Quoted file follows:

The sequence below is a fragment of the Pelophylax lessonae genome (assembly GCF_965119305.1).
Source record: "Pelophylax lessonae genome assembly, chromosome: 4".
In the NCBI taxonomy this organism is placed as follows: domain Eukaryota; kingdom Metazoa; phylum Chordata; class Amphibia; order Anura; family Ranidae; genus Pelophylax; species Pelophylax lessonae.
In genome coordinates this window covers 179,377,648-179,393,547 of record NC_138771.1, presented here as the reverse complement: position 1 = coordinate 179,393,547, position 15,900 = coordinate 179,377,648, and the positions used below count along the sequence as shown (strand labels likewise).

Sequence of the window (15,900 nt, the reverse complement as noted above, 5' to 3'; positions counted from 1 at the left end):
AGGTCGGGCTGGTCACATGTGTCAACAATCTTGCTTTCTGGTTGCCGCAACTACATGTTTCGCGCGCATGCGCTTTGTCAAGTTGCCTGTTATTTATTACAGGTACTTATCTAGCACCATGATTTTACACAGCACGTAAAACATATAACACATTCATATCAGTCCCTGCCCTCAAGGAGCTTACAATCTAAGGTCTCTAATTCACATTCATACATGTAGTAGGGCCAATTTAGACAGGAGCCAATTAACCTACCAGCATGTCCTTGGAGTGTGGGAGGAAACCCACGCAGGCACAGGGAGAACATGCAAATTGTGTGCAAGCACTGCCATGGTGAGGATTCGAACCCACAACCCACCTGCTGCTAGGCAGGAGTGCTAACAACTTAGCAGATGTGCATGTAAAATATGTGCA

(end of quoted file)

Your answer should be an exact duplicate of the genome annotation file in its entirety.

The sequence below is a fragment of the Pelophylax lessonae genome (assembly GCF_965119305.1).
Source record: "Pelophylax lessonae genome assembly, chromosome: 4".
In the NCBI taxonomy this organism is placed as follows: domain Eukaryota; kingdom Metazoa; phylum Chordata; class Amphibia; order Anura; family Ranidae; genus Pelophylax; species Pelophylax lessonae.
In genome coordinates this window covers 179,377,648-179,393,547 of record NC_138771.1, presented here as the reverse complement: position 1 = coordinate 179,393,547, position 15,900 = coordinate 179,377,648, and the positions used below count along the sequence as shown (strand labels likewise).

Sequence of the window (15,900 nt, the reverse complement as noted above, 5' to 3'; positions counted from 1 at the left end):
AGGTCGGGCTGGTCACATGTGTCAACAATCTTGCTTTCTGGTTGCCGCAACTACATGTTTCGCGCGCATGCGCTTTGTCAAGTTGCCTGTTATTTATTACAGGTACTTATCTAGCACCATGATTTTACACAGCACGTAAAACATATAACACATTCATATCAGTCCCTGCCCTCAAGGAGCTTACAATCTAAGGTCTCTAATTCACATTCATACATGTAGTAGGGCCAATTTAGACAGGAGCCAATTAACCTACCAGCATGTCCTTGGAGTGTGGGAGGAAACCCACGCAGGCACAGGGAGAACATGCAAATTGTGTGCAAGCACTGCCATGGTGAGGATTCGAACCCACAACCCACCTGCTGCTAGGCAGGAGTGCTAACAACTTAGCAGATGTGCATGTAAAATATGTGCA